Changing Color in the Weft

Madelyn is away at Convergence this week so we’ve pulled a classic Ask Madelyn from our Weaving Today archives. This Ask Madelyn was originally published April 6, 2011.


I am weaving tartan and wondering what is the proper way to deal with changing weft color. Does one break and restart or carry the yarn up the edges. The latter works for a couple of rows but looks messy for 48. There has to be an accepted way. Can you advise please?

—Judy Packer

And . . .

I am often unsure about how to deal with making color changes in the weft—particularly if it is a project that requires many color changes. I usually cut and lap the next end over when using a fine weft but want to avoid ‘build-up ‘ on the selvedges. Is it better to carry the next color on the selvedge ? If so how is it done neatly? Thanks for your help—I really enjoy Weaving Today!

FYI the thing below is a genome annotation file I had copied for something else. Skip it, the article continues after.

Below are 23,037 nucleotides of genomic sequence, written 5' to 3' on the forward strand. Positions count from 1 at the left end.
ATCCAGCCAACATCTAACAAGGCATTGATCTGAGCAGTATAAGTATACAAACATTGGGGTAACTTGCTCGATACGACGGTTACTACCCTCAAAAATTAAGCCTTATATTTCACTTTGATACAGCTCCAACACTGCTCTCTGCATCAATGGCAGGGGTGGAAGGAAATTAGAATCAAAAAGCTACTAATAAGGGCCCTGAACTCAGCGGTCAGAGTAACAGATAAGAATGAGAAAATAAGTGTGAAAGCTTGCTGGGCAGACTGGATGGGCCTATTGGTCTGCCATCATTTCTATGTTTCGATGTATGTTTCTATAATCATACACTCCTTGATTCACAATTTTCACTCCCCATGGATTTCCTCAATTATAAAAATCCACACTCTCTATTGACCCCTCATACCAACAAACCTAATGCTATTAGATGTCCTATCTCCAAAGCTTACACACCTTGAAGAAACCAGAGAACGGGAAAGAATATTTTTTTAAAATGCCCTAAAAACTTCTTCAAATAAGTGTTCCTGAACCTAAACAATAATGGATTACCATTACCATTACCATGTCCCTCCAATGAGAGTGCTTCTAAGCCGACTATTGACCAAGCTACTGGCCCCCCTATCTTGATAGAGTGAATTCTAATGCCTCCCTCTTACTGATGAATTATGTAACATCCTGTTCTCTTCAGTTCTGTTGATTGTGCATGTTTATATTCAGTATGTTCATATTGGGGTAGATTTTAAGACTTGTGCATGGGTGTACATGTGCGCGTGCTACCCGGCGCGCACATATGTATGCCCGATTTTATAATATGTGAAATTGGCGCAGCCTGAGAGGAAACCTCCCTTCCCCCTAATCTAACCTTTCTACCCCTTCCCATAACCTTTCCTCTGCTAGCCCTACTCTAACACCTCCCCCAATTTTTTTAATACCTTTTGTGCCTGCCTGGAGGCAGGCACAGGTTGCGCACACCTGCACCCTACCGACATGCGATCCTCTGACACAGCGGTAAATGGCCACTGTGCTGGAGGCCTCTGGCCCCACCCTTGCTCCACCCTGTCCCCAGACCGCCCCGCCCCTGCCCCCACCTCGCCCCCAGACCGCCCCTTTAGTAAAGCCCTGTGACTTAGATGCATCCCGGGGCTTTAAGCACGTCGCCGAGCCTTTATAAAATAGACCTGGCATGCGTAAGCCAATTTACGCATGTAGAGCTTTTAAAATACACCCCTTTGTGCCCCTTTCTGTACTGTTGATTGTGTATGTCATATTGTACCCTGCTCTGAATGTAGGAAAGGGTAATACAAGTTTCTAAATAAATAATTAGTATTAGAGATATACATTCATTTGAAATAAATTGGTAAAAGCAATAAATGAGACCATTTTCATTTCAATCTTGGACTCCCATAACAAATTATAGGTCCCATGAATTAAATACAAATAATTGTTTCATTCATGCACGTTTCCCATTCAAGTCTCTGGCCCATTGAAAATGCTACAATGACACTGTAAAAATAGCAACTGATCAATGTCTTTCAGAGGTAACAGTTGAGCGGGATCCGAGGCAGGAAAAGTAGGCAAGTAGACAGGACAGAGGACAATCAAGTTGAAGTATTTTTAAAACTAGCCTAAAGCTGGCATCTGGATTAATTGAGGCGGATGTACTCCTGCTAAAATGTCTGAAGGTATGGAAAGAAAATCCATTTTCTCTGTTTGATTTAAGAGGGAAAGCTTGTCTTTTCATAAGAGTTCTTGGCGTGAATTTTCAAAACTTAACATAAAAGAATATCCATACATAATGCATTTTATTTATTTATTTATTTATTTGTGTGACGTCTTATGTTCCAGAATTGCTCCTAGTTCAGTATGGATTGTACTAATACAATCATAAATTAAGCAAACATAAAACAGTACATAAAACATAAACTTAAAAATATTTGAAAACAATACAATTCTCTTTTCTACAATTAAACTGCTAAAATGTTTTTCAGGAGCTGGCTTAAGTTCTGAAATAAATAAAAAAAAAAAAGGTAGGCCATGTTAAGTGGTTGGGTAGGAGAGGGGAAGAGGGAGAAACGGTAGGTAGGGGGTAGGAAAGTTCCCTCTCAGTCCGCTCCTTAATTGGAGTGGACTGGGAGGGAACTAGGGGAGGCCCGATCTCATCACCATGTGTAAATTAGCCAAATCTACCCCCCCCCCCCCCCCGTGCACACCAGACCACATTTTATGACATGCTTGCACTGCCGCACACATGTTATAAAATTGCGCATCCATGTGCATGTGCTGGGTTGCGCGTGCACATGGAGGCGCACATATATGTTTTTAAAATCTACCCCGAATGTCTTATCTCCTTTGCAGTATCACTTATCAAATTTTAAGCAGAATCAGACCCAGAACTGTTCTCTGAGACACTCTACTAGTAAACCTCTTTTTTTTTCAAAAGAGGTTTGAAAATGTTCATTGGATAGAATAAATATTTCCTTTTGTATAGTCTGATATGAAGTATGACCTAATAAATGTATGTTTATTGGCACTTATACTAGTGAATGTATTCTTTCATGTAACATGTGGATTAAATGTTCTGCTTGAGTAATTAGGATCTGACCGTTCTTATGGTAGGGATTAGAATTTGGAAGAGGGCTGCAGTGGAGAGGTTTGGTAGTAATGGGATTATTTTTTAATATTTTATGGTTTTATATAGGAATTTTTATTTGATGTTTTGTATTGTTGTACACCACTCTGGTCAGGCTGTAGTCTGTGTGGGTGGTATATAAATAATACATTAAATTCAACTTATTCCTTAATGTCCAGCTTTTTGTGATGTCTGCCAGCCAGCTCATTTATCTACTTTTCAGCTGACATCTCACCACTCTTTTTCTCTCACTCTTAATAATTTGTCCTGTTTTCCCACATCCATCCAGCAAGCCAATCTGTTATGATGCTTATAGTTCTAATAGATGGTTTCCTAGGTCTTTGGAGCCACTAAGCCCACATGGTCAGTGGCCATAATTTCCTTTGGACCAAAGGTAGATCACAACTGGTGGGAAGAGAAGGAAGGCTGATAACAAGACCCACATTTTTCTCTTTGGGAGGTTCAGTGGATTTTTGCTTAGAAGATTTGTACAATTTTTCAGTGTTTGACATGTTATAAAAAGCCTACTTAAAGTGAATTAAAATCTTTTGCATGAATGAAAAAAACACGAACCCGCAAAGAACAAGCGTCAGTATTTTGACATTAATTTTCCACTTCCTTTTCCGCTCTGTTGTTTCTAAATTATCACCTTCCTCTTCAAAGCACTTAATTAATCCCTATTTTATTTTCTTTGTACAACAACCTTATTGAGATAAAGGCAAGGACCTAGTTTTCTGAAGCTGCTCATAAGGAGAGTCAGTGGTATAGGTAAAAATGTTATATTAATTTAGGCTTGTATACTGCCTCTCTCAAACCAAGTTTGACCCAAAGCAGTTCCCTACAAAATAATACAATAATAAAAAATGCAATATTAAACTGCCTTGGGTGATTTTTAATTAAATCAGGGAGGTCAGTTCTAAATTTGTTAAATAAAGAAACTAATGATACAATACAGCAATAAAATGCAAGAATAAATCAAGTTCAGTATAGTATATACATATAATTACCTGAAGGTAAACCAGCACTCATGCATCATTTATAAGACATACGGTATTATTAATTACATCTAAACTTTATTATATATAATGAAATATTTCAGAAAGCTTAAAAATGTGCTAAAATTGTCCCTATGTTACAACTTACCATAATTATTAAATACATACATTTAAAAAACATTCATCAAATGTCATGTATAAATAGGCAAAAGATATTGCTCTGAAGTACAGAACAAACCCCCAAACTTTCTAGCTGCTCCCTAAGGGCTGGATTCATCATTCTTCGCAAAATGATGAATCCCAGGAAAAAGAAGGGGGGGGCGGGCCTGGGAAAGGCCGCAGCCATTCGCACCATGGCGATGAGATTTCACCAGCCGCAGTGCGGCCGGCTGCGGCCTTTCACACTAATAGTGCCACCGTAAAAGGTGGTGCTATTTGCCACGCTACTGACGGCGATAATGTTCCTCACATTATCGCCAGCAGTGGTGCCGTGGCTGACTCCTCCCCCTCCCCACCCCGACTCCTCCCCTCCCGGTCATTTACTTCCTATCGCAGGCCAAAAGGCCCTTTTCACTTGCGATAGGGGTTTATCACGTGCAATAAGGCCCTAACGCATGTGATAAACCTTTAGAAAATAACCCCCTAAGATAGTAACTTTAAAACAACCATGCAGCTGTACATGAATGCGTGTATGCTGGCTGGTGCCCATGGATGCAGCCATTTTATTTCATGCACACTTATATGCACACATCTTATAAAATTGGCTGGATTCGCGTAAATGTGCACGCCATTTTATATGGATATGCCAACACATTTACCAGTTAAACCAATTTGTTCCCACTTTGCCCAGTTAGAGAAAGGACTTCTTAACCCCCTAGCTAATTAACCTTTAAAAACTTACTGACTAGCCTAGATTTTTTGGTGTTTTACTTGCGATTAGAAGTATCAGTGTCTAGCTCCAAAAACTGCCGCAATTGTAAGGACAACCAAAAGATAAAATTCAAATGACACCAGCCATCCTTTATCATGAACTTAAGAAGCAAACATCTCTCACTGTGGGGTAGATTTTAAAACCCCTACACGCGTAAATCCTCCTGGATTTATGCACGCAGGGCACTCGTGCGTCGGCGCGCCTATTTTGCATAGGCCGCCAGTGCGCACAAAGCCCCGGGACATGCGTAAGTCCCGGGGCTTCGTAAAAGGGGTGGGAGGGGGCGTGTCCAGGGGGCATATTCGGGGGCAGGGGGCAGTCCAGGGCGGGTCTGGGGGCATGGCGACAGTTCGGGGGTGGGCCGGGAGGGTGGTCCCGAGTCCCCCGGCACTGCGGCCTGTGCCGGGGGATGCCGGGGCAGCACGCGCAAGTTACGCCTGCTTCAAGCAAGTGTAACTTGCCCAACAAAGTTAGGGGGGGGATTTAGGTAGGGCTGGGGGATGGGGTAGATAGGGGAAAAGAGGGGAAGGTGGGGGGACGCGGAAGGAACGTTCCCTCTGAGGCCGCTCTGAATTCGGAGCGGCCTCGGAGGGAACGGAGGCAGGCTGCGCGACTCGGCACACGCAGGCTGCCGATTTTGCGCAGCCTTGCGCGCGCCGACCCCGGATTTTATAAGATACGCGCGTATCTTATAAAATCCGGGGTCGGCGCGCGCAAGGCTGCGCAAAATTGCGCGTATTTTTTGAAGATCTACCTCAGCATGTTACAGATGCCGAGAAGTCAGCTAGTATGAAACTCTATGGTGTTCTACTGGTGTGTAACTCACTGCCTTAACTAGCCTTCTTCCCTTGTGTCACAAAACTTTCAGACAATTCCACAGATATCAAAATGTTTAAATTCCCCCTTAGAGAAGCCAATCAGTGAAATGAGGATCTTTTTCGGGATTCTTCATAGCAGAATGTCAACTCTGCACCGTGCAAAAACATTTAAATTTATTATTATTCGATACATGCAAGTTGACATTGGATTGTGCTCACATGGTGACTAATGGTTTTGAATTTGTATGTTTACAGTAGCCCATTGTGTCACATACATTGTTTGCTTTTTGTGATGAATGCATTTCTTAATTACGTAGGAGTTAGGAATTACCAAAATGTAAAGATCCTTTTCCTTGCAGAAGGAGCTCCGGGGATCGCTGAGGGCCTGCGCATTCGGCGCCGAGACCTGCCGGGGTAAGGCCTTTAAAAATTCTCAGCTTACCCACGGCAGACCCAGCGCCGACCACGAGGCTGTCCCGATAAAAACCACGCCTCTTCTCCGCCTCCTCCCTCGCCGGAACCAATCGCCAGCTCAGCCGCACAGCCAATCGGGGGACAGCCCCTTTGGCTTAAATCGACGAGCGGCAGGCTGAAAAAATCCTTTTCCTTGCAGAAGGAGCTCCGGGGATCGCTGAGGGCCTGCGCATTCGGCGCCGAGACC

Hi Judy and Sybil!

There is no perfect solution or standardized method that works for every situation (you have to do whatever works best with your weft yarns and the order in which you are using them). If you are sewing with the fabric and will be cutting away the selvedges, it is best to let weft tails just hang at the selvedges (which I’m sure you’d realize). My choice otherwise is this: If there is one basic color that is used very often (or even two or three colors used often), I’d carry them up the selvedges but encircle them with the active weft so they don’t form loops. For colors that are used less often and farther apart, I’d take the tails around a floating selvedge and back into the same shed for both new and old wefts, doing this on opposite sides at each weft change if I were really particular. For fabrics that are relatively fine, such as most tartans, excessive buildup at the edges is usually not a problem.


P.S. Wondering about changing weft color for rigid heddle, without floating selvedges? Check out this free tutorial!

Updated October 4, 2017. If you have a weaving question please email Madelyn! Featured Image: Silk Scarves by Madelyn van der Hoogt in Best of Handwoven: Deflected Doubleweave eBook. View related & recent “Ask Madelyn” posts!

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